Here’s our pick of the best ski resorts that will get you hungry for powder, and if you are yet to visit hit the slopes, we hope this inspires you!

Whistler, Canada

(Elevation 2284m; Longest run 11km; Lifts 83; Average snowfall 10.22m)

Whistler is one of the world’s best-known ski resorts and for good reason – it doesn’t disappoint. The two mountains here, Whistler and Blackcomb, have more than 8000 acres of terrain for you to explore. That’s the biggest in North America, and combined with some of the best pipes and parks and large bowls, plus a long season, it really does seem to have it all. The powder gods seem to love Whistler too (it’s close to the Pacific) and did we mention the nightlife?

image via  @emilycchow

Mammoth Mountain, California

(Elevation 3369m; Longest run 5km; Lifts 28; Average snowfall 10m)

Mammoth Mountain, as you would expect, is big. It feels spacious and uncrowded and has thousands of acres of incredible terrain to enjoy. It’s big in height too, which means the snow takes longer to melt – more months of the year to enjoy it’s beautiful white slopes (lifts usually open late October until early June). State-of-the-art gondolas are an added bonus as are its affordable accommodation, three parks, two superpipes, busy bars and good food options.

image via @tiffpenguin

St. Anton am Arlberg, Austria

(Elevation 1820m; Longest run 8km; Lifts 133; Average snowfall 10m)

Another one with a fancy lift system, St. Anton am Arlberg also makes the list. It’s one of the Alps’ snowiest ski resorts and has a vast and varied terrain. If you’re a beginner, you may not enjoy St Anton as much – though there are beginner slopes, this mountain is more suited to intermediate or experts. With claims of it being the birthplace of modern skiing and the spiritual home of après action thanks to the infamous Krazy Kangurah and the Moozerwirt bars, and a charming alpine tonw, this sounds like a promising option.

image via @nils_1893_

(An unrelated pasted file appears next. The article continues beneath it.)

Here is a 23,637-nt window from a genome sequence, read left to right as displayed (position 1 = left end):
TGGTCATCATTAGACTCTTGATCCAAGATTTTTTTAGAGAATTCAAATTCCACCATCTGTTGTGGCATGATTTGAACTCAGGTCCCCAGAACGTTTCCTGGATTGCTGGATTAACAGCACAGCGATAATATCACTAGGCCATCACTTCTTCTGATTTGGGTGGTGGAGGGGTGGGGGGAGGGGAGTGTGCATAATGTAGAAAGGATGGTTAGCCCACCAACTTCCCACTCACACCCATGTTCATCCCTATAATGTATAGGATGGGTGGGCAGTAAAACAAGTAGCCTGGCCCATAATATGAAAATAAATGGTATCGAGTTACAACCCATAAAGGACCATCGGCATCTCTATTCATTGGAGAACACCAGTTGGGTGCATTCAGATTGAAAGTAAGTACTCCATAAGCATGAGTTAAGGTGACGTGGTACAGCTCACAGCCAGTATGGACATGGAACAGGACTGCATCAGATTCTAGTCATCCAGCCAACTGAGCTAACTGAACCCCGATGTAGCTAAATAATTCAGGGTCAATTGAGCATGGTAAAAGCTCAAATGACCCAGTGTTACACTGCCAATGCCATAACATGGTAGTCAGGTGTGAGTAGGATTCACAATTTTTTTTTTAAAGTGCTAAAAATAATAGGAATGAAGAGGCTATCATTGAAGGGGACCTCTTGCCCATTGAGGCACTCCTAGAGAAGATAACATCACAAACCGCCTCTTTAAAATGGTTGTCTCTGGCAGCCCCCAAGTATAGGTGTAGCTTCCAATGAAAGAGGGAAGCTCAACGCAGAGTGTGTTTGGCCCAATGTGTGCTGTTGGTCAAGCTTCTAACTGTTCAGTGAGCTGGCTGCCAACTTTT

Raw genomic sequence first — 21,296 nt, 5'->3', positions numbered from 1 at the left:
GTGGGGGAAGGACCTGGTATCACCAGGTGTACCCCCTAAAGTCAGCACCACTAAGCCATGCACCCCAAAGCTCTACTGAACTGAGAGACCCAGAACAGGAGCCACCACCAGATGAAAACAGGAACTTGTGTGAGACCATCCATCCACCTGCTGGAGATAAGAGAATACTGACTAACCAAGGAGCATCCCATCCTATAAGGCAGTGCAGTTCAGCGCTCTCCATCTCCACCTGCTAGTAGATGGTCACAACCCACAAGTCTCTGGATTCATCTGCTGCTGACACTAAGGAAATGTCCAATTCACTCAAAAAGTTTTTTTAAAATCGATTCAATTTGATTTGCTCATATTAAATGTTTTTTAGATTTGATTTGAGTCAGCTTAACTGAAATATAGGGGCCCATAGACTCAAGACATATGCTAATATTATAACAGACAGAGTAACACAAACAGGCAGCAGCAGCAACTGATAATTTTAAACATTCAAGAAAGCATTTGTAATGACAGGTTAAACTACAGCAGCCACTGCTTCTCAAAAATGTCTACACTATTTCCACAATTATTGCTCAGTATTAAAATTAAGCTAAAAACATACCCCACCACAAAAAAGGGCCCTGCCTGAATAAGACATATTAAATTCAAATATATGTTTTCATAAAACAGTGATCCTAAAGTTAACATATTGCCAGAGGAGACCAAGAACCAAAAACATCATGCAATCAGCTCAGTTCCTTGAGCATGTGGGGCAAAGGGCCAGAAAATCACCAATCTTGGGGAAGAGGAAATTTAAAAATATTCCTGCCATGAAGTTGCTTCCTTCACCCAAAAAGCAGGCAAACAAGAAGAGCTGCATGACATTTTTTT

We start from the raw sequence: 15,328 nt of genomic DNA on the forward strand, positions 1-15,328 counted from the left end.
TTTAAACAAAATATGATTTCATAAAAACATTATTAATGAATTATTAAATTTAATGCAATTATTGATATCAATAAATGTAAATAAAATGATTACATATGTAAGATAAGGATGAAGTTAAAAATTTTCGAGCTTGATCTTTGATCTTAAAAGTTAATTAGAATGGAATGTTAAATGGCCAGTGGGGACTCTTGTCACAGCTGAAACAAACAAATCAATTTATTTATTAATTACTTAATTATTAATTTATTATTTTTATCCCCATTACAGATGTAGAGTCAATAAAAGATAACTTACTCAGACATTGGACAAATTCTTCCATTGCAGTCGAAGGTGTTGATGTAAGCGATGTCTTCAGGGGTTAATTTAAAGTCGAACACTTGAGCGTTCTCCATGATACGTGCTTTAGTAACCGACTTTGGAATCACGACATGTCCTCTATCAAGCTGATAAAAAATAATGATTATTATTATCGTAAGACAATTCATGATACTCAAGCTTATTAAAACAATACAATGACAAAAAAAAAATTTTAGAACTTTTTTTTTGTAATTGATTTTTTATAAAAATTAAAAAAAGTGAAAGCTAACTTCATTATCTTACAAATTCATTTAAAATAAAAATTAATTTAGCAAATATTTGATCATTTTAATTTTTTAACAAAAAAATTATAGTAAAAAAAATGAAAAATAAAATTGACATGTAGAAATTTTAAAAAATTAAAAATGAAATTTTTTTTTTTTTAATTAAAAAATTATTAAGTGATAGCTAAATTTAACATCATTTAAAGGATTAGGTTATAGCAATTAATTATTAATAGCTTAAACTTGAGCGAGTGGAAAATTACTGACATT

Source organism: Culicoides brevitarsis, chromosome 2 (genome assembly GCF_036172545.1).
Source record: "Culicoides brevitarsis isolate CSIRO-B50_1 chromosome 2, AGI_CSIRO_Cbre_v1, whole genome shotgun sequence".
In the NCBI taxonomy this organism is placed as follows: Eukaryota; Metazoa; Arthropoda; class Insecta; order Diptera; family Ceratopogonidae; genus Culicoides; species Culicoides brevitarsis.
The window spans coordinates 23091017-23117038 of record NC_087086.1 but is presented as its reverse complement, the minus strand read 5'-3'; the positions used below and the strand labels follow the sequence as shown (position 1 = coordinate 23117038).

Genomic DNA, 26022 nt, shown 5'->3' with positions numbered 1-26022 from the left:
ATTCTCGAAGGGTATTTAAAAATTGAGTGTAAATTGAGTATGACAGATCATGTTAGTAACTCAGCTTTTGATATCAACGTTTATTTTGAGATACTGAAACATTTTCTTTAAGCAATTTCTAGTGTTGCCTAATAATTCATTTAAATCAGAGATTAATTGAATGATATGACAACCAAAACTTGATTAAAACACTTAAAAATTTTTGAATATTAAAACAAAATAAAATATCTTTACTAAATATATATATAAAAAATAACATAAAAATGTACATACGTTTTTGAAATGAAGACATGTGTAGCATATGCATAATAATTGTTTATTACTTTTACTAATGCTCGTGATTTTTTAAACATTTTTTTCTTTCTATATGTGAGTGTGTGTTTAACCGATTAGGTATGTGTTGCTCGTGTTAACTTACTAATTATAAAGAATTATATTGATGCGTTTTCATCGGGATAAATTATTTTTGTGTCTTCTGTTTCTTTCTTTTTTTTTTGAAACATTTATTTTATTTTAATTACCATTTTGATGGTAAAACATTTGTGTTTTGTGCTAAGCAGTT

Hakuba, Japan

(Elevation 1820m; Longest run 8km; Lifts 133; Average snowfall 10m)

North-west of Tokyo, the small village of Hakuba is an alternative Japanese snow resort option to busy Niseko, located on Hokkaido. Surrounded by spectacular mountains, you can access a number of ski resorts from here, including Happo-One. The abundant powder and chance to immerse yourself in another culture – you have to try an onsen! – make a ski or snowboard trip to Japan an unforgettable one.

image via die_go

Jindabyne, NSW

(Thredbo: Elevation 2037m; Longest run 5.9km; Lifts 14; Average snowfall 2m)

(Perisher: Elevation 2034m; Longest run 3km; Lifts 47; Average snowfall 2m)

From Jindabyne you can access the two most popular ski resorts in NSW: Thredbo and Perisher, both about half an hour away, depending on conditions. While lacking the ‘alpine feel’ of some of the international resorts, there is still plenty of fun to be had riding past the snow gums down our Aussie ski runs in the pretty mount Kosciuszko National Park.

image via @thredboresort

Queenstown, New Zealand

(The Remarkables: Elevation 1943m; Longest run 1.5km; Lifts 7; Average snowfall 3.7m)

(Coronet Peak: Elevation 1649m; Longest run 2.4km; Lifts 8; Average snowfall 2m)

With its prime position by the shores of Lake Wakatipu and surrounded by rugged mountains, Queenstown draws in people who love action and the outdoors. This buzzing town has a good nightlife and is the gateway to Coronet Peak and The Remarkables, both of which have a range of different runs for everyone, spread over hundreds of hectares of skiable terrain. There are sunny bowls, fun chutes and off-piste powder spots. If you feel like driving a little further out of Queenstown, Coronet Peak and Treble Cone are worth checking out too.

image via @queenstownnz

Craving some fresh power now?! Check out ridiculously cheap flights on sale now! 

 

 

Leave a Reply

Fill in your details below or click an icon to log in:

WordPress.com Logo

You are commenting using your WordPress.com account. Log Out / Change )

Twitter picture

You are commenting using your Twitter account. Log Out / Change )

Facebook photo

You are commenting using your Facebook account. Log Out / Change )

Google+ photo

You are commenting using your Google+ account. Log Out / Change )

Connecting to %s